Self-reflexive and innovative, the works shown here lays bare the very processes of creation behind the concept of "The L.I.E.S.", allowing the viewer to catch a glimpse at the potential of revisiting and recreating landscapes. The exhibition is the culmination of a year's work and a mock-up of a museum show. It is precisely in the dialectic with the exhibition space that "The L.I.E.S" exposes the reinvented possibilities of large-format Hipkiss works which a restricted gallery space can only hope to allude to. The current body of work also highlights a fact often forgotten: that the drawings are not about repetitive detail drawn by an obsessive loner in seclusion, but about landscape, life and the world around us. Hipkiss work is represented in several collections such as the Collection Antoine de Galbert (Paris), the Cindy Sherman Collection (New York), the Museum Boijmans Van Beuningen (Rotterdam) and the John Michael Kohler Arts Center (Sheboygan, WI).
George Widener at John Michael Kohler Arts Center "Hiding Places: Memory in the Arts"
through December 2011
Memory is embedded in everything around us—in our culture, beliefs, possessions, relationships—it is a central component of human nature. Memory’s reach can be lifelong or fleeting. We define ourselves through memory, yet it can deceive us when we are least prepared. We continually search for new and inventive ways to keep memory alive: creating, preserving, and sharing memories through Internet databases, oral and written accounts, and visual records. All of this is in an attempt to keep memory out of the mind’s deep hiding places—to master time, hang on to things we no longer possess, and share recollections we hold dear. Many fear losing their memory, while others long to forget.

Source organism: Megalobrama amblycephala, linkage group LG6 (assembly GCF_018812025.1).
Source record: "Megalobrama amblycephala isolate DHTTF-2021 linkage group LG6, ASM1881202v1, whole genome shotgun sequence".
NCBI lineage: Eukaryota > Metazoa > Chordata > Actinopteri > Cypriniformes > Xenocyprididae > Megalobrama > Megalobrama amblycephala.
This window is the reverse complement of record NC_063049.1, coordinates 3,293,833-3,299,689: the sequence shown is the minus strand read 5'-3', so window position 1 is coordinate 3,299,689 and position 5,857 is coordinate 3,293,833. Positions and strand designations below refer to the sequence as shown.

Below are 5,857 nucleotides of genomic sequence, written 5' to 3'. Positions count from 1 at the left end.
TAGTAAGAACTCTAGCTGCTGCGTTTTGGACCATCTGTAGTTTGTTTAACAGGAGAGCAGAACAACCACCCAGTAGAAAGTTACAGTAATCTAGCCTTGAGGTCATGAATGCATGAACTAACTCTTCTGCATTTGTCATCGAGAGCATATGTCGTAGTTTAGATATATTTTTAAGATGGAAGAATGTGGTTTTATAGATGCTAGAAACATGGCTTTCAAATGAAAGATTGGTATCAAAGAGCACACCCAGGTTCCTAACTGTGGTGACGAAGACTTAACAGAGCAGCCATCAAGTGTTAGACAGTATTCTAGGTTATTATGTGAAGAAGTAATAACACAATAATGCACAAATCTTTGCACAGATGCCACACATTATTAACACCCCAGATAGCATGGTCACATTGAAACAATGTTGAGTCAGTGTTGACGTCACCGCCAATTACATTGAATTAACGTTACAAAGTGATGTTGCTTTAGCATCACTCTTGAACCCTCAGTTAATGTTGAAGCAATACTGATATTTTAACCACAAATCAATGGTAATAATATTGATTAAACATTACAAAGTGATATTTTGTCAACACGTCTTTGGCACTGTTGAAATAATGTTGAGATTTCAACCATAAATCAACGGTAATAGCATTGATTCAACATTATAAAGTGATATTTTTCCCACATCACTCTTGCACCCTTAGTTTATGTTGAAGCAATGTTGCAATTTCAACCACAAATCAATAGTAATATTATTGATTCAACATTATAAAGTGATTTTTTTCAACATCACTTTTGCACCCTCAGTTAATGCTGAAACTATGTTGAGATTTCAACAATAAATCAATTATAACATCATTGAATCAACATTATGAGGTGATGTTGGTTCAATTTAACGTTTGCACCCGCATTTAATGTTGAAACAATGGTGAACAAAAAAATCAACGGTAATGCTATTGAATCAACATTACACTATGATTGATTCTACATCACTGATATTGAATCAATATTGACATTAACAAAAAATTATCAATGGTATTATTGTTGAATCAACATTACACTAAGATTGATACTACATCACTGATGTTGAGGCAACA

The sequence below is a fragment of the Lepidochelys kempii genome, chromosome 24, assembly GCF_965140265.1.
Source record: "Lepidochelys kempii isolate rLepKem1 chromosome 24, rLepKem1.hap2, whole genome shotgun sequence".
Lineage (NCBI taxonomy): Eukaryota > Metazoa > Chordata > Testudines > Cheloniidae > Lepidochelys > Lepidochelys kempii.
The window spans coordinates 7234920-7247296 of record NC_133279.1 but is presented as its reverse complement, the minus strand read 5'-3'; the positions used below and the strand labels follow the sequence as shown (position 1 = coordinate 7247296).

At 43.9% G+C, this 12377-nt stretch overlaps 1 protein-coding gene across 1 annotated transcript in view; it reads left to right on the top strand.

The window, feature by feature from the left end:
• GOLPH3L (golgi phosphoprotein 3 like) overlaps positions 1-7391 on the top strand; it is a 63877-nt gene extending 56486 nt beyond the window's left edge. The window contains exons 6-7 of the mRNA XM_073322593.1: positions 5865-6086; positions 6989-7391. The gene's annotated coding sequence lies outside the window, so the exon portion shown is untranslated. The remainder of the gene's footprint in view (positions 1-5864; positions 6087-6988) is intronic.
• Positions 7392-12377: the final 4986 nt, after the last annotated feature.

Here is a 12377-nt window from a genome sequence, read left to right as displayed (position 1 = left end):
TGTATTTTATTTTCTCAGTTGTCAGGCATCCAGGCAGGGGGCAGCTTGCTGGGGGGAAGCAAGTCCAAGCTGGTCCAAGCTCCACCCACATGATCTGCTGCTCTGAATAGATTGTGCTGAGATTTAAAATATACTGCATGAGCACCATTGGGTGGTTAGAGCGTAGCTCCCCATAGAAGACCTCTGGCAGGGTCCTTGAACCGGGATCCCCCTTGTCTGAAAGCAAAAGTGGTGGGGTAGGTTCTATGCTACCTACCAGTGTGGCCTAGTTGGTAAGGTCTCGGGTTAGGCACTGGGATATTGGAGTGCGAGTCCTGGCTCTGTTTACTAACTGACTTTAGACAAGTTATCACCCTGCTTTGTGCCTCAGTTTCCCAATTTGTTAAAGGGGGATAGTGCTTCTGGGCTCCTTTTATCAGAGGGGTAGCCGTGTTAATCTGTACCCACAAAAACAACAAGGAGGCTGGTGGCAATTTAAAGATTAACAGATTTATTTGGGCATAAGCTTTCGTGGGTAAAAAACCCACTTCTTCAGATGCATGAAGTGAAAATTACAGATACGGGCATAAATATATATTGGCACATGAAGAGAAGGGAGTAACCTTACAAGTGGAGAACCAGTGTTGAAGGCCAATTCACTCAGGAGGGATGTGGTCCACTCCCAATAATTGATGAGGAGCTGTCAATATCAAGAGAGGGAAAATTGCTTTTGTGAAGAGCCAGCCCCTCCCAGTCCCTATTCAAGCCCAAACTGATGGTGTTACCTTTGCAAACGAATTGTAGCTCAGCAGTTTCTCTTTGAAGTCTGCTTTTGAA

Hiding Places will draw on this complex and fascinating topic, breaking new ground in cross pollinated programming and engaging limitless audiences. The memory project will serve as a foundation for hosting intergenerational exchange, fostering new thinking about the aging process, finding new ways to apprehend and approach the Autism spectrum, examining the formation of personal and shared memories, and much more.
Because memory is a broad and inclusive topic, it is divided into four thematic components. Click on the names to view each component: From Memory, Holding Memory, Forget Memory, and Shared Memory.
The exhibition and accompanying book will delve deeply into each of the four areas. Artists involved in other programming areas—Performing Arts, Connecting Communities, and Education—will dovetail with the four components in various ways. The profusely illustrated book will include original writings by the exhibition’s curators and prominent scholars with expertise in savant syndrome, age and community, American culture, and art history.